The trend toward increased interactivity and personal experience is expected to continue into the future and to become more embedded in work and everyday life. For example, Dwerryhouse (2001) asserts that future learning is work-related learning, which involves learning embedded within the workday to promote higher levels of productivity. Self-directed learning, which is the most personalized kind of learning, is more prevalent nowadays in informal learning settings (e.g. museums and exhibits) than in the formal educational system, but with technology, could become embedded in the student’s “workday” to help them achieve higher levels of productivity. Experiential learning, a hallmark of the kind of learning that is embedded in games and simulations, is assumed to be the ideal learning method for self-directed learning. Besides the advantages gained when learners take responsibility for their own improvement and advancement, experiential learning is expected to increase and deepen understanding of a subject, and to increase self-efficacy and motivation. Experiential learning fosters in-depth information processing and elaboration, as it builds up learning skills and leads to higher motivation for learning initiated by a learner’s direct involvement.

According to Kolb (1984), experiential learning consists of four elements: concrete experience, observation and reflection, the formation of abstract concepts, and testing in new situations. It is suggested that the learning process begin with carrying out a particular action and then seeing the effect of the action in this situation. The second step is to understand these effects in the particular instance enough to understand what follows if the same action is taken in similar situations. The third step is to understand the general principle under which the particular instance falls. The last step is to transfer what is obtained into real life. Because experiential learning is often equated with high levels of learner activity, simulation-based learning is thought to be ideal especially for those who may be less motivated to learn with traditional materials. The contextual content of simulations allows the learner to “learn by doing” (Kluge, 2007).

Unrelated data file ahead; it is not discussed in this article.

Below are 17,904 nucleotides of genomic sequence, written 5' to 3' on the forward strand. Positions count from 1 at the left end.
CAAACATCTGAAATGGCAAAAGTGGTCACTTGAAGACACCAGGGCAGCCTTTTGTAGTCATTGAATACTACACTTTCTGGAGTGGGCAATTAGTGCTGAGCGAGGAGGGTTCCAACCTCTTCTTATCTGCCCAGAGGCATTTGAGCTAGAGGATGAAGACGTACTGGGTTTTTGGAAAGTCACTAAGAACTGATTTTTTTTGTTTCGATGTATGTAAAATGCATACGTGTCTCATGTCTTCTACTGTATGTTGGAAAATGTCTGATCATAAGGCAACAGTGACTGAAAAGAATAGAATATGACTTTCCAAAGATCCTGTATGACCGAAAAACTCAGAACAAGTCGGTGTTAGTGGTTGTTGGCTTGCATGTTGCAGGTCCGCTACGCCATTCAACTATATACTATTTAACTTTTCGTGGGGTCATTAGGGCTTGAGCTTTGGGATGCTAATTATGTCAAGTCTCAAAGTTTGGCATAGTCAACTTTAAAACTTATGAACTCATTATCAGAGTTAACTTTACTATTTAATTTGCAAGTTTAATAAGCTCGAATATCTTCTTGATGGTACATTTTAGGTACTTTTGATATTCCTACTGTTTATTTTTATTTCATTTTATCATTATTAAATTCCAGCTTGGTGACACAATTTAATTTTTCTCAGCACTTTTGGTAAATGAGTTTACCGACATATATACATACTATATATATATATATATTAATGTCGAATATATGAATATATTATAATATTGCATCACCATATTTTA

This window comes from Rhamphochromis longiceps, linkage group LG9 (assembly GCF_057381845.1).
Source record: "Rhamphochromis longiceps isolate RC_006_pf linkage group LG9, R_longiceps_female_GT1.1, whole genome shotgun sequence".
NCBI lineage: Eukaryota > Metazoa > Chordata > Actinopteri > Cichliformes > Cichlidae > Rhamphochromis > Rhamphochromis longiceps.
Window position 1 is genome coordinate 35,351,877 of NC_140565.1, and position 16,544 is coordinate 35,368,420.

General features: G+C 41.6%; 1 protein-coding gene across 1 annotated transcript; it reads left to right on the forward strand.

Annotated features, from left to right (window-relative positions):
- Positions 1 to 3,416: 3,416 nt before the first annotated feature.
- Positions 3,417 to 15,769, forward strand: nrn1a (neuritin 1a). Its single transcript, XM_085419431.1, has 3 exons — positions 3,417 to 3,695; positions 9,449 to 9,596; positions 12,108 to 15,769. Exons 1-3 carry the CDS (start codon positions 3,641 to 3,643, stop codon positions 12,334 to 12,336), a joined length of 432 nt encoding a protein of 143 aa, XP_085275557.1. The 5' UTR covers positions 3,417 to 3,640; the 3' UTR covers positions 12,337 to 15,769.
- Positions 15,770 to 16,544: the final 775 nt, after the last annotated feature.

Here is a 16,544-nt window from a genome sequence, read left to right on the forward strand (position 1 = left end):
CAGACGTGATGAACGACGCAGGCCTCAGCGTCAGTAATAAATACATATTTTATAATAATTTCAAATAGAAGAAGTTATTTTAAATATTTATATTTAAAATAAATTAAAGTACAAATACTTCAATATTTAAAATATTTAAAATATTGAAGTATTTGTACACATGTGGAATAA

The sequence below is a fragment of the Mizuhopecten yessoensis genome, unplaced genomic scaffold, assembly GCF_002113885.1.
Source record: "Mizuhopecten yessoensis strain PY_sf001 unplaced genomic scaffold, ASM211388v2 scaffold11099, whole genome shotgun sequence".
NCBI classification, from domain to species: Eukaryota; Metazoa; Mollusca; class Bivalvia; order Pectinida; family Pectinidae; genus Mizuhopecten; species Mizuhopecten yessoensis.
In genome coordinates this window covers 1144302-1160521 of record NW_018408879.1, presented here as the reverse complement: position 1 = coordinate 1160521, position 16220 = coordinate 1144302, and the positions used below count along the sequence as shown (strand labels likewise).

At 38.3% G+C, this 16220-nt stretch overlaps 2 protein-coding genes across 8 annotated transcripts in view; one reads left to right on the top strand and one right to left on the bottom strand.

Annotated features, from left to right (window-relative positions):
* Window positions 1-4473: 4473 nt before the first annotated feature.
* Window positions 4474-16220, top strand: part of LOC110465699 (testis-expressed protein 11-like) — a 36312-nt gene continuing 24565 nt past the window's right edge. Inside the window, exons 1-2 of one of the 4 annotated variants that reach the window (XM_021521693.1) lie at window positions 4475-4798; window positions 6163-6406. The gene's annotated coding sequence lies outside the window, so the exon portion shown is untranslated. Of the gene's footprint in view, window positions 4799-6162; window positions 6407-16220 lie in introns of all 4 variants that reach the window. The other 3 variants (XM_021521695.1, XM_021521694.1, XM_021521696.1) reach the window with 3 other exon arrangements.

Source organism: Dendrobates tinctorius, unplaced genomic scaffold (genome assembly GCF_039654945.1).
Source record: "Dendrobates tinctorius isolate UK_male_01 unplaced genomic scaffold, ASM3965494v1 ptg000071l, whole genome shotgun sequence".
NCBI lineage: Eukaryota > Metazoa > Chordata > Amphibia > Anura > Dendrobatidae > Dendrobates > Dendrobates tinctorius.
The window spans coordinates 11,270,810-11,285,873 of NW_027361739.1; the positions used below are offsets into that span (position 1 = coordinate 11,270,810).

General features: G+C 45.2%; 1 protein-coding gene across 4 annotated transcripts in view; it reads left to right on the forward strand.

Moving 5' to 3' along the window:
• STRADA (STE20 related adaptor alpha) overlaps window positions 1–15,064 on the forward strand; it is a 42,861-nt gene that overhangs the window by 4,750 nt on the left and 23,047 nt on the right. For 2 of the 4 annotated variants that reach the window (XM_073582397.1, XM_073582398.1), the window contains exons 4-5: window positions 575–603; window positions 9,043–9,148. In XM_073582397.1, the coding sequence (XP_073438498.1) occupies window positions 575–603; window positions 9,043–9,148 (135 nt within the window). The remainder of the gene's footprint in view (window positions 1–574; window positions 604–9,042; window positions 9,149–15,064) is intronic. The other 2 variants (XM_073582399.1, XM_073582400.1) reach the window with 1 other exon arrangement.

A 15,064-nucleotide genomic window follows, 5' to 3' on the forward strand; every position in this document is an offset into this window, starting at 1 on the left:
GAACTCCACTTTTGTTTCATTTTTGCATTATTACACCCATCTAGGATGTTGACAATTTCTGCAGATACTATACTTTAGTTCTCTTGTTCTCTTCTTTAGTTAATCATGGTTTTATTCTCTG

With the advent of the computer age, digital simulation provides effective virtual learning experiences for learners in many fields, such as medicine, police training, engineering, physics, the military and aviation. Prensky (2001) notes that learning by doing is central to game and simulation based learning, because it turns out that “doing” is something that computer simulations are especially good at; they allow us to interact with them. Of course, there are many ways of learning by doing; drill and practice is one form of doing; exploring, discovery, and problem solving are other forms. What is essential is active participation by the learner. We thus expect to observe, research, measure and report on the impacts of active participation and learning by doing—interaction and experience—in simulation-based learning.